As we carefully crept across a hillock high in Nan Gurth, we were given a full view of eight slim towers and their central structure, Barad Gúlaran. The architecture was dark and haughty, looking like obsidian stone inset with rose thorns, and pierced the black clouds in the poisoned green sky which never brightened to day. Below we could see clusters of orcs, trolls, and Numenoreans guarding and patroling the roads and barracks up to the towers. We were very obviously in the land of fantasy game EVIL! I was enchanted and found the building design ridiculous and fascinating at the same time. Then, out of the game’s limited draw distance, a full group of players appeared; tank, healer, sword fighter, archer, mage, stealth-class with two daggers. They looked like the Fellowship of the Ring, only without silly hobbits. The group ran past us, jumped the nearest elite orcs, and started whittling them down one by one, all on the same target. They were clearly experienced players and all of them level 50. Mary joined the fray and started fighting alongside them, adding to the chaos.
You guys need any help? Mary asked when the mobs were fading on the volcanic ash beneath us.
Not from a level 47, one of them replied. The rest of the group pushed past us without a word, throwing themselves at the next cluster of orcs.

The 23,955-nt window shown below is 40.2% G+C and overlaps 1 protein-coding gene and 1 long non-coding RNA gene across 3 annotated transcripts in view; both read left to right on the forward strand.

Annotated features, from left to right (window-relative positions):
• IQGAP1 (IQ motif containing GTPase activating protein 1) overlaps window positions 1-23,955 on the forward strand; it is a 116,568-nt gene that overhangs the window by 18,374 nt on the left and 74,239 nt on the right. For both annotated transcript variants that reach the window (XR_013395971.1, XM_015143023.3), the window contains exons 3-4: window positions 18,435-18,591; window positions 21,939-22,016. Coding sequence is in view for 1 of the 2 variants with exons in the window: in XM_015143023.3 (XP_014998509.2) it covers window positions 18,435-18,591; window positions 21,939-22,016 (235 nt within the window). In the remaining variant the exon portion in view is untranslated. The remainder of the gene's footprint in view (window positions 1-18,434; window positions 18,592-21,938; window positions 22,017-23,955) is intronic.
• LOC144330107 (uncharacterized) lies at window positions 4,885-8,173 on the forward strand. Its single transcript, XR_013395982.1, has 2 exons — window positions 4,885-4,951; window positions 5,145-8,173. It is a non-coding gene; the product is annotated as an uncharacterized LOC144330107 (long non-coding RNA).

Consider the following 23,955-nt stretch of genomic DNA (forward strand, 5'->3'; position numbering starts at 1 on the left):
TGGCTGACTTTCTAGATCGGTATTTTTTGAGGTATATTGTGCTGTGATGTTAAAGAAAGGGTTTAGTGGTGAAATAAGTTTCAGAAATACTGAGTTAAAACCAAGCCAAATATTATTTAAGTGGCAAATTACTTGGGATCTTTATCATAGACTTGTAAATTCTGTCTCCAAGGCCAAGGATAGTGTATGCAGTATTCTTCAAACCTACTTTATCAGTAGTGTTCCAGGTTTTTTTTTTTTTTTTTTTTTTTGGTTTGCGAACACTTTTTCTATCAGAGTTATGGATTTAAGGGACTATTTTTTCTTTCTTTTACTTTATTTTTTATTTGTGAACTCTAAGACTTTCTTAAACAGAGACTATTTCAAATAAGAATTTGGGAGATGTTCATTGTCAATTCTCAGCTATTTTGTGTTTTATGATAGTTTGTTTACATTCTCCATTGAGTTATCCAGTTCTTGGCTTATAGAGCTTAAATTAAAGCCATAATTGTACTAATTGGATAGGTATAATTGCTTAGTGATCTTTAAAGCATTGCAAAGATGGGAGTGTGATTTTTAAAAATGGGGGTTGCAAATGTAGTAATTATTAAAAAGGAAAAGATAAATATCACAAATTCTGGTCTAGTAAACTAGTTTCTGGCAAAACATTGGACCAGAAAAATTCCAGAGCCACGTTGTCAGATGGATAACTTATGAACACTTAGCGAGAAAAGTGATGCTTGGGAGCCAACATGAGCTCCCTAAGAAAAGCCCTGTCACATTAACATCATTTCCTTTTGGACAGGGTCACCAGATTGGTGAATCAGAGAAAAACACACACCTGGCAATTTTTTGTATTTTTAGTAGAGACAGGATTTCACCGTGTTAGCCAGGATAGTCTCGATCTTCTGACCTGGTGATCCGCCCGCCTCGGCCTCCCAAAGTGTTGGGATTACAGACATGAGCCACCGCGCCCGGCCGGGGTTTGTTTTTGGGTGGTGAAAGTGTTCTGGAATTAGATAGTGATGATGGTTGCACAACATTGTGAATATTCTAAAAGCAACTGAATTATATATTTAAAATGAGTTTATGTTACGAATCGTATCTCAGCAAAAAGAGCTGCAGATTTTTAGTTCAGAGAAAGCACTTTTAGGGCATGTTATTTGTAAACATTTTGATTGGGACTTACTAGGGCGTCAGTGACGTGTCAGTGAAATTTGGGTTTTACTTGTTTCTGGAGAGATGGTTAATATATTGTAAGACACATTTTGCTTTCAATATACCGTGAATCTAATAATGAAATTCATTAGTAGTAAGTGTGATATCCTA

They’re clearly doing the group quests here, Mary said as the other players stopped by an AI prisoner with a quest symbol above its head. Oh, they’re starting the escort quest, that’s a hard one, he added.
The freed AI prisoner set off without waiting for the group. A game artificial intelligence is like a mindless robot; it doesn’t see or hear what’s happening around it. It just goes through its scripted actions. All players can do is try to keep up with it, killing the enemies it’s bound to attract as it runs towards its set location. This is why escort quests are particularly difficult and frustrating.
The high level group trotted after the AI. Almost immediately and gleefully, it ran straight into one of the groups of strong orcs the players had skillfully evaded on the way in, which took the players by surprise and made them scramble to control the situation. If the AI character died, the quest would fail, and they would have to start all over again, by which time the groups of orcs they had defeated earlier might have reappeared through the game’s timed enemy respawn system.
A dwarf, clearly the leader and the tank of the party, circled the others, as if he were trying to hem them in and shepherd them away from the orcs’ blows and arrows. The dwarf shouted and bawled, desperately trying to catch all the orcs’ attention so they’d hit him instead of the much more vulnerable AI character. Lights of green magic from the healer player blazed on him continuously to keep him up despite the beating he took. The tank barely made it and the group began to move out of the area to the point where the AI character would leave them and they would be able to return to the towers to do the rest of their quests there.